Policymakers Recognize Value of “Green” Job Creation

Policymakers around the world increasingly recognize that adopting sound environmental policies can promote, not hinder, economic growth and job creation. In September, after United Nations Secretary-General Ban Ki-moon urged representatives from more than 150 countries to act quickly on climate change, Juan Somavia, the head of the Geneva-based International Labour Organization (ILO), outlined his organization’s plan for a new “Green Jobs Initiative.” Somavia observed in his remarks that “Investments in energy efficiency, clean energy technology, and in renewable energy have enormous potential to create productive and decent work.”

The ILO Green Jobs Initiative is based on two fundamental premises: one, that workers and employers must change the way they use and conserve natural resources and seek to create new patterns of production, consumption, and employment; and two, that there is significant opportunity to create viable new jobs through policies designed to reduce emissions. The ILO asserts that creating green jobs must be a key objective of efforts to address climate change. The organization plans to work with its constituents to document best practices and to promote better understanding of the links between environmental policies, good jobs, and economic growth, building on the experiences of both industrialized and developing countries.

In the United States, for example, there is strong evidence that investments in energy efficiency can boost the economy and create new, permanent jobs. At a recent Senate hearing on “Green Jobs Created by Global Warming Initiatives,” Donald Gilligan, president of the National Association of Energy Service Companies (NAESCO), cited estimates that improvements in energy efficiency alone have met over 50 percent of the increase in U.S. energy demand since 1980. Much of this improvement has resulted from mandates and guidance provided by Congress and by state and federal agencies, including funding for technological innovation programs and the adoption of new rules promoting performance-based energy service contracting, appliance and equipment standards, and revised building codes.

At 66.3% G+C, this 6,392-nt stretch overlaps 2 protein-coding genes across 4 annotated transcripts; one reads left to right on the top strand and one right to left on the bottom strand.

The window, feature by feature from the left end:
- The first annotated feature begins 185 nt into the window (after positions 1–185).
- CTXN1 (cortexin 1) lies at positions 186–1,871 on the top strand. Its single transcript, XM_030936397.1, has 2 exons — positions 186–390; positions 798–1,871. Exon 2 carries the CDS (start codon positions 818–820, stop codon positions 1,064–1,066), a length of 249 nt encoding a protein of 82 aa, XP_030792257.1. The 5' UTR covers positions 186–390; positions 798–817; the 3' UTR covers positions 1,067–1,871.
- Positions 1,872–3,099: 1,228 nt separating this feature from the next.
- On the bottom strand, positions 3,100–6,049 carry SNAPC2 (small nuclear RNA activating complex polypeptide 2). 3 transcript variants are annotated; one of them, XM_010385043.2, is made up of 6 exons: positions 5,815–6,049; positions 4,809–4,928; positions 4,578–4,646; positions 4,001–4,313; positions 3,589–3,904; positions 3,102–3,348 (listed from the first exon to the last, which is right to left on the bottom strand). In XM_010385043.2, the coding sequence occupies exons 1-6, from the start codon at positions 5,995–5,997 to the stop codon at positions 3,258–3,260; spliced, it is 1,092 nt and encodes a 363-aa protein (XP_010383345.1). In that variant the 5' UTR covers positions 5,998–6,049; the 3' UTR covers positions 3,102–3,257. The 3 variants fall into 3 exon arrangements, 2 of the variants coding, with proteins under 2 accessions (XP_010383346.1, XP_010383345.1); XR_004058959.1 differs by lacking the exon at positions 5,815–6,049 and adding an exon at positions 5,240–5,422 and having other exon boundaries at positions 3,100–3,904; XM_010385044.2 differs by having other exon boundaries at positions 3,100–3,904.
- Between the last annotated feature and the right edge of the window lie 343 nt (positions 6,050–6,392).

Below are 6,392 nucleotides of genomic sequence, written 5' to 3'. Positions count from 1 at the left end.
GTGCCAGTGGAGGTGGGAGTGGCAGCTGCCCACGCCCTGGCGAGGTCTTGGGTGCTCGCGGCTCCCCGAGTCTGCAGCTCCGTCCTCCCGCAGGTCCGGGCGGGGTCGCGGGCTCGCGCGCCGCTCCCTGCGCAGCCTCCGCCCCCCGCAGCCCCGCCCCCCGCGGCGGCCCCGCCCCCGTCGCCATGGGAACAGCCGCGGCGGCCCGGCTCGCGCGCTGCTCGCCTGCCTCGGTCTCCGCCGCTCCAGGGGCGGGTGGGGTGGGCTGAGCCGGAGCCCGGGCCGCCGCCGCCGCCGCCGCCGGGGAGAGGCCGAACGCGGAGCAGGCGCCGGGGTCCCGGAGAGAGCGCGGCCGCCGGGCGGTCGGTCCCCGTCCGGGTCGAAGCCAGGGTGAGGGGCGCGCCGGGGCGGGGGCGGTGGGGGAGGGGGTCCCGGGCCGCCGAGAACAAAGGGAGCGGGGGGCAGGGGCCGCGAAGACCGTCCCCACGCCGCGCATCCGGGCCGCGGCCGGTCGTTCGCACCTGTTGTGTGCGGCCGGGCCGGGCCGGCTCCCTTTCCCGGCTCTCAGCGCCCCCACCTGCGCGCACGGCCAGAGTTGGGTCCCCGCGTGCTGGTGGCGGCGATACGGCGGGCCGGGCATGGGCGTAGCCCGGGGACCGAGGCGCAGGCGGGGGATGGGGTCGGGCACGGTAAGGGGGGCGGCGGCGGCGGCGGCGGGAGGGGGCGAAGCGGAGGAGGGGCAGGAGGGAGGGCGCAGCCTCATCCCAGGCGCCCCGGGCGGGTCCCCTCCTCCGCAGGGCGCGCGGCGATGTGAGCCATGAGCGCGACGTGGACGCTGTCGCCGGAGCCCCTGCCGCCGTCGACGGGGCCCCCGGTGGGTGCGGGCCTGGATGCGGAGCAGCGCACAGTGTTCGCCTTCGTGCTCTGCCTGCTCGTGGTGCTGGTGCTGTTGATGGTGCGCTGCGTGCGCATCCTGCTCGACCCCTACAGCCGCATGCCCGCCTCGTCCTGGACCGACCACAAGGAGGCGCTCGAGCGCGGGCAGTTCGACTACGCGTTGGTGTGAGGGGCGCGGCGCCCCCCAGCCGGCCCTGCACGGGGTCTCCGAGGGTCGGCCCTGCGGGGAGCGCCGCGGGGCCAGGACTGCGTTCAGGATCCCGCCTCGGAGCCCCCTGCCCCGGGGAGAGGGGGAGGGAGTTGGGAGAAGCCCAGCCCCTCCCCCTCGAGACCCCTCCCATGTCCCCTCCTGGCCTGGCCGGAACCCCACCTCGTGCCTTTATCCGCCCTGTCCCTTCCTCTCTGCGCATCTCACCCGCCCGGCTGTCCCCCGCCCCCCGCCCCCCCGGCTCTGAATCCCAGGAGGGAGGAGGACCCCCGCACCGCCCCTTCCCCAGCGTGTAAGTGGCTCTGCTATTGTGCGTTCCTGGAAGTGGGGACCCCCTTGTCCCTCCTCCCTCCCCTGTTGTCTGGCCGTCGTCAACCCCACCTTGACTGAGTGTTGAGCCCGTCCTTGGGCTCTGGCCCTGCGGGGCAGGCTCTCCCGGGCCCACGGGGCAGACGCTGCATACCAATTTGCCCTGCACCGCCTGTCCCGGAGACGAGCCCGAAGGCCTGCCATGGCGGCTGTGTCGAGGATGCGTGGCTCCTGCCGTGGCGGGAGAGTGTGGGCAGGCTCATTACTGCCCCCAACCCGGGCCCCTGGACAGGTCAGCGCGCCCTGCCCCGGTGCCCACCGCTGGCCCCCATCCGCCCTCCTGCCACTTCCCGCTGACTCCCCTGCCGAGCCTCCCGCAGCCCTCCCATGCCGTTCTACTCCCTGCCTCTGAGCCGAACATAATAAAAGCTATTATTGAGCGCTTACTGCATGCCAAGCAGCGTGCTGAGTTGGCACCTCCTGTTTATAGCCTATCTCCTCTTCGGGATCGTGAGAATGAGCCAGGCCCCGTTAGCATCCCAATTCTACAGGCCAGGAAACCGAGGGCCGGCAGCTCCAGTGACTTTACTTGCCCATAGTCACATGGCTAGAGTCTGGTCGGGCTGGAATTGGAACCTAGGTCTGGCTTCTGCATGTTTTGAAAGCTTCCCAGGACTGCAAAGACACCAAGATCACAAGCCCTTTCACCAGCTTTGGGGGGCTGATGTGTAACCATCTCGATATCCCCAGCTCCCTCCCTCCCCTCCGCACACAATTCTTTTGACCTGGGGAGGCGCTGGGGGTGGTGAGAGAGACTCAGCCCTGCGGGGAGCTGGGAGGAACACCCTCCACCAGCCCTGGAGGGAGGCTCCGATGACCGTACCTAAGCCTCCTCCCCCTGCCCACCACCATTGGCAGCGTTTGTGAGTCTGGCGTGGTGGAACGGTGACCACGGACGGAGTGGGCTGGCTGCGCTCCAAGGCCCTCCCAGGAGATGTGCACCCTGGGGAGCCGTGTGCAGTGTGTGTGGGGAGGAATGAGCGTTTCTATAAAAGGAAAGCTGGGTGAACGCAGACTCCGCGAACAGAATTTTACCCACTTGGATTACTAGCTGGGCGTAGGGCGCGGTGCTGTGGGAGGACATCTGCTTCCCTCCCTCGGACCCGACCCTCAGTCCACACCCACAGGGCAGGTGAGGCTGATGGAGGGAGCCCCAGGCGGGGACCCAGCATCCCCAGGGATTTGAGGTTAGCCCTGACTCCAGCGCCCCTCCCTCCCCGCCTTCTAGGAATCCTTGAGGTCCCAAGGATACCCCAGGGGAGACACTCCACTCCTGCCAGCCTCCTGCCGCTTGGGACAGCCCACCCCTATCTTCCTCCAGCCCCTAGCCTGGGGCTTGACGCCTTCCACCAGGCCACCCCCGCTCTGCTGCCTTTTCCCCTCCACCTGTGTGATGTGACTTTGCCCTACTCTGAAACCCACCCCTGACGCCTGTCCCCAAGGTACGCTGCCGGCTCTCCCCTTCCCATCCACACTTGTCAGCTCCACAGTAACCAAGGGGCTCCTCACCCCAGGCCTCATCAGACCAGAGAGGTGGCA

These government directives, together with direct investments by private-sector energy providers, have supported the growth in both energy-efficiency resources and green jobs in the United States. In a recent survey, the Lawrence Berkeley National Laboratory estimated that energy service companies provide about $4 billion in annual energy-efficiency investment nationwide, 25 to 30 percent of which is spent on labor to design, install, operate, and maintain comprehensive energy-efficiency projects in a wide range of building sectors.

At the Senate hearing, Gilligan also cited the U.S. National Action Plan for Energy Efficiency (NAPEE), a national commitment to energy efficiency by more than 50 leading U.S. gas and electric utilities, utility regulators, and partner organizations. NAPEE estimates that if utilities were to invest roughly $7 billion a year in energy efficiency, this would leverage another $20–30 million in non-utility investment, yielding annual savings to consumers of some $22 billion by 2017. These investment levels would result in the creation of about 298,000 jobs annually, according to a mid-point estimate. Meanwhile, a 2006 analysis from the University of Tennessee calculates that energy efficiency and renewable energy technologies could create up to 5 million new jobs by 2025, while also making a significant contribution to curbing greenhouse gas emissions and enhancing U.S. energy security.

To realize this level of employment, workers would need to be trained to design, manufacture, install, operate, and maintain a host of innovative renewable energy and energy efficiency technologies. This past summer, the U.S. House of Representatives passed an energy bill that included the so-called “Green Jobs Act of 2007.” If enacted, the bill would award grants for national- and state-administered worker-training programs in energy efficiency and renewable energy. It also calls for the establishment of research programs to collect and analyze data to determine workforce trends resulting from energy-related initiatives.

At the September UN meeting on climate change in September, Secretary-General Ban observed that, “by being creative, we can reduce emissions while promoting economic growth.” Green jobs would be key to this effort, he suggested, noting that, “This is our opportunity to advance sustainable development; encourage new kinds of cleaner technologies, industries and jobs; and integrate climate change risks into national policies and practices.” Una Song is the Director of Membership and Communications at the National Association of Energy Service Companies and a former intern at the Worldwatch Institute.

This story was produced by Eye on Earth, a joint project of the Worldwatch Institute and the blue moon fund. View the complete archive of Eye on Earth stories, or contact Staff Writer Alana Herro at aherro [AT] worldwatch [DOT] org with your questions, comments, and story ideas.

Policymakers around the world increasingly recognize that adopting sound environmental policies can promote, not hinder, economic growth and job creation.